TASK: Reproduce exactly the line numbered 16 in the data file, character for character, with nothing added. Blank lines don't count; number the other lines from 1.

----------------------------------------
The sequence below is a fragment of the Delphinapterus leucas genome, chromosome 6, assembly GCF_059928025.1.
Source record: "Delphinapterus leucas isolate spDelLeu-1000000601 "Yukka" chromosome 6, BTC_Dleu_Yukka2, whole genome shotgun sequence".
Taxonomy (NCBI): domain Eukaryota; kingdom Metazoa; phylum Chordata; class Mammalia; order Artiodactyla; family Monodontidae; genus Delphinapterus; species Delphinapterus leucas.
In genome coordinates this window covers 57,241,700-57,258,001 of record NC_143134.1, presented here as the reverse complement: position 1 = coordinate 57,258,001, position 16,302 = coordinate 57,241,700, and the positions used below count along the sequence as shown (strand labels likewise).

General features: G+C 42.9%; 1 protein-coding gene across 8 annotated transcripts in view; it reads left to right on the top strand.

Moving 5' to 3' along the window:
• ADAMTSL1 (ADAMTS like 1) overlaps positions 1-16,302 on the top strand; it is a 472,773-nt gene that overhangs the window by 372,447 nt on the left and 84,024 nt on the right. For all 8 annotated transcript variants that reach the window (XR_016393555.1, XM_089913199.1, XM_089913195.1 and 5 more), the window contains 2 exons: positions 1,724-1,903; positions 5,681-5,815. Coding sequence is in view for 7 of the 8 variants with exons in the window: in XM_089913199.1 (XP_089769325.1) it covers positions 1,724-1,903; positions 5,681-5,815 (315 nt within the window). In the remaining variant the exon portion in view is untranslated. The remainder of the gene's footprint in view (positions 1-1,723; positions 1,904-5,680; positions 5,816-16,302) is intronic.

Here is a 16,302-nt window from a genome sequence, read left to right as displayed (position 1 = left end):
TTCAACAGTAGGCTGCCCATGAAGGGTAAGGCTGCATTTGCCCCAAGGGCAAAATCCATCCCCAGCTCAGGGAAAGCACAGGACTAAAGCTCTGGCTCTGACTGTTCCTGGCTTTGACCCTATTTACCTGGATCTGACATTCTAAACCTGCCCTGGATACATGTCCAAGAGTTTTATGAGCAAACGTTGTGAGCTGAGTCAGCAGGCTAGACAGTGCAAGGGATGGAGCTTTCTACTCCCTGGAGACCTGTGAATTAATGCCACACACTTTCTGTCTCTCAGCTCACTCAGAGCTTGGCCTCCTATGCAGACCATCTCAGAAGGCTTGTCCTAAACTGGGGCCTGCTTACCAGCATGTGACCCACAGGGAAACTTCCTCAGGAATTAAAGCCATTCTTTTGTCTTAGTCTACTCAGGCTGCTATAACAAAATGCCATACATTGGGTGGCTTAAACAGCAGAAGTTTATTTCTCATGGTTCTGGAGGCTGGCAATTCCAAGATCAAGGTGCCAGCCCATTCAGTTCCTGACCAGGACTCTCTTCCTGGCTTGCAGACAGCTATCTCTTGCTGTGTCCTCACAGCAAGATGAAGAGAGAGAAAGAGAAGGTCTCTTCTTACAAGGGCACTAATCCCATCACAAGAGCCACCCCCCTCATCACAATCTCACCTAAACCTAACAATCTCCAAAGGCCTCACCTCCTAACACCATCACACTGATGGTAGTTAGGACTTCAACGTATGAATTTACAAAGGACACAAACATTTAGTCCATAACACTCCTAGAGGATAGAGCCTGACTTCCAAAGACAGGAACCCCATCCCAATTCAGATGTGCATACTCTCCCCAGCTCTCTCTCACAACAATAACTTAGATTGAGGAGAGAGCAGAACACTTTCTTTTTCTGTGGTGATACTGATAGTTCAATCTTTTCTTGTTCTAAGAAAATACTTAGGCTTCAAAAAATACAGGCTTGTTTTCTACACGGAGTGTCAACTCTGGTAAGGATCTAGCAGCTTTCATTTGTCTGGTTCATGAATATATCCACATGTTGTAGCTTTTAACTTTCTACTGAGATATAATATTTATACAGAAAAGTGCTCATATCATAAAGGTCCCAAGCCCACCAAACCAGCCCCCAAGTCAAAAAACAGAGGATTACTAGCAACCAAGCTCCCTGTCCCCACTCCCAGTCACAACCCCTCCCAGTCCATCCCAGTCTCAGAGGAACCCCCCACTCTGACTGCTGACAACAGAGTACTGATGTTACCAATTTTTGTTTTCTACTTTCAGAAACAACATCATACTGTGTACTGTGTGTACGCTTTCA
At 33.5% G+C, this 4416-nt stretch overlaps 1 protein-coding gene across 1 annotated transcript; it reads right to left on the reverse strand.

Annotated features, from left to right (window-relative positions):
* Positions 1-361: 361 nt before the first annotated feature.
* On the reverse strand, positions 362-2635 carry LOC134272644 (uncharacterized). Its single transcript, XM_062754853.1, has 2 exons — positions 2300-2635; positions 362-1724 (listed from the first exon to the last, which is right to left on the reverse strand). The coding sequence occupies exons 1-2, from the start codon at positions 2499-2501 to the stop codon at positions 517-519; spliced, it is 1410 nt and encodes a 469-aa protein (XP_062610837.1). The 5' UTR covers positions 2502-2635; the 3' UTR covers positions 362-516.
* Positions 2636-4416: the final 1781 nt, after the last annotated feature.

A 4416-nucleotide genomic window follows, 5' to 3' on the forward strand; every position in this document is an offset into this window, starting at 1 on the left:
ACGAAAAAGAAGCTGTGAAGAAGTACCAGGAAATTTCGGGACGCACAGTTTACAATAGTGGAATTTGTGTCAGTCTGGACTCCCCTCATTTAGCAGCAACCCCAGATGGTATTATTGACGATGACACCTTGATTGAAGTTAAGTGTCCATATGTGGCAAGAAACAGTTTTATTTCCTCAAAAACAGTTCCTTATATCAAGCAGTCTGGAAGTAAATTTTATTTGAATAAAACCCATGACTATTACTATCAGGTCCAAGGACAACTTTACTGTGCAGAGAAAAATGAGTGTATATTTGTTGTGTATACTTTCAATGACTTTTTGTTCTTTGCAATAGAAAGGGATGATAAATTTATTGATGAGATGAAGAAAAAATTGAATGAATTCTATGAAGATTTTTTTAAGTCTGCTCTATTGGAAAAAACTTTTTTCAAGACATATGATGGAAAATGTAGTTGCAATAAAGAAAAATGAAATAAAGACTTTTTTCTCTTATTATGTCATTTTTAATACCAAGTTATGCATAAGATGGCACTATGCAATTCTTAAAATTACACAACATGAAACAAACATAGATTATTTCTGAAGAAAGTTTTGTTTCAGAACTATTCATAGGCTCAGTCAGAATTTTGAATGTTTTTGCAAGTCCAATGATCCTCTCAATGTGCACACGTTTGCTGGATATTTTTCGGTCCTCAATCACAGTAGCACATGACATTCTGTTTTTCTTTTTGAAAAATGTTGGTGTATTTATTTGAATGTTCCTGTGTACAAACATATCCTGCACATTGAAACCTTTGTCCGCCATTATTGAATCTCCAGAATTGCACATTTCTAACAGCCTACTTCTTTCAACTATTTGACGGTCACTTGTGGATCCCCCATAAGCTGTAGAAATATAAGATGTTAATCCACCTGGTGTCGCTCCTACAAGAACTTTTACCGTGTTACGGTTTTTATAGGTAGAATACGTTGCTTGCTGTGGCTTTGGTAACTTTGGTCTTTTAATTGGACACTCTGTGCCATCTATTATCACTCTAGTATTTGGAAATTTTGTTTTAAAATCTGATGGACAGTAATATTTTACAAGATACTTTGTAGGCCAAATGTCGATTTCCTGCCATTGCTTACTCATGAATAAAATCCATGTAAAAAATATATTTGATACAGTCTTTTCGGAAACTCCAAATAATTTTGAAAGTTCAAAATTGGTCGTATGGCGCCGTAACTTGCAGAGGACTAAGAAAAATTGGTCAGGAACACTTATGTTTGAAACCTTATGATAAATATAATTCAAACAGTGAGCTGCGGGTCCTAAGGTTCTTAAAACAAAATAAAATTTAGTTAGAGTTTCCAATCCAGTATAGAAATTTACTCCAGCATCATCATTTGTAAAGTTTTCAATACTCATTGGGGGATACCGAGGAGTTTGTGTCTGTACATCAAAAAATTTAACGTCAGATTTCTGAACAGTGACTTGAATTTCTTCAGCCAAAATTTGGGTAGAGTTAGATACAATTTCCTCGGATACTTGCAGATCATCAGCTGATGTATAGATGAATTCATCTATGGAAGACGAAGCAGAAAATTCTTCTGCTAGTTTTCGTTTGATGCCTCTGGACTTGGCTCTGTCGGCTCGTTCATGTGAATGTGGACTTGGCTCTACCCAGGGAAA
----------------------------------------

ACGAAAAAGAAGCTGTGAAGAAGTACCAGGAAATTTCGGGACGCACAGTTTACAATAGTGGAATTTGTGTCAGTCTGGACTCCCCTCATTTAGCAGCAACCCCAGATGGTATTATTGACGATGACACCTTGATTGAAGTTAAGTGTCCATATGTGGCAAGAAACAGTTTTATTTCCTCAAAAACAGTTCCTTATATCAAGCAGTCTGGAAGTAAATTTTATTTGAATAAAACCCATGACTATTACTATCAGGTCCAAGGACAACTTTACTGTGCAGAGAAAAATGAGTGTATATTTGTTGTGTATACTTTCAATGACTTTTTGTTCTTTGCAATAGAAAGGGATGATAAATTTATTGATGAGATGAAGAAAAAATTGAATGAATTCTATGAAGATTTTTTTAAGTCTGCTCTATTGGAAAAAACTTTTTTCAAGACATATGATGGAAAATGTAGTTGCAATAAAGAAAAATGAAATAAAGACTTTTTTCTCTTATTATGTCATTTTTAATACCAAGTTATGCATAAGATGGCACTATGCAATTCTTAAAATTACACAACATGAAACAAACATAGATTATTTCTGAAGAAAGTTTTGTTTCAGAACTATTCATAGGCTCAGTCAGAATTTTGAATGTTTTTGCAAGTCCAATGATCCTCTCAATGTGCACACGTTTGCTGGATATTTTTCGGTCCTCAATCACAGTAGCACATGACATTCTGTTTTTCTTTTTGAAAAATGTTGGTGTATTTATTTGAATGTTCCTGTGTACAAACATATCCTGCACATTGAAACCTTTGTCCGCCATTATTGAATCTCCAGAATTGCACATTTCTAACAGCCTACTTCTTTCAACTATTTGACGGTCACTTGTGGATCCCCCATAAGCTGTAGAAATATAAGATGTTAATCCACCTGGTGTCGCTCCTACAAGAACTTTTACCGTGTTACGGTTTTTATAGGTAGAATACGTTGCTTGCTGTGGCTTTGGTAACTTTGGTCTTTTAATTGGACACTCTGTGCCATCTATTATCACTCTAGTATTTGGAAATTTTGTTTTAAAATCTGATGGACAGTAATATTTTACAAGATACTTTGTAGGCCAAATGTCGATTTCCTGCCATTGCTTACTCATGAATAAAATCCATGTAAAAAATATATTTGATACAGTCTTTTCGGAAACTCCAAATAATTTTGAAAGTTCAAAATTGGTCGTATGGCGCCGTAACTTGCAGAGGACTAAGAAAAATTGGTCAGGAACACTTATGTTTGAAACCTTATGATAAATATAATTCAAACAGTGAGCTGCGGGTCCTAAGGTTCTTAAAACAAAATAAAATTTAGTTAGAGTTTCCAATCCAGTATAGAAATTTACTCCAGCATCATCATTTGTAAAGTTTTCAATACTCATTGGGGGATACCGAGGAGTTTGTGTCTGTACATCAAAAAATTTAACGTCAGATTTCTGAACAGTGACTTGAATTTCTTCAGCCAAAATTTGGGTAGAGTTAGATACAATTTCCTCGGATACTTGCAGATCATCAGCTGATGTATAGATGAATTCATCTATGGAAGACGAAGCAGAAAATTCTTCTGCTAGTTTTCGTTTGATGCCTCTGGACTTGGCTCTGTCGGCTCGTTCATGTGAATGTGGACTTGGCTCTACCCAGGGAAA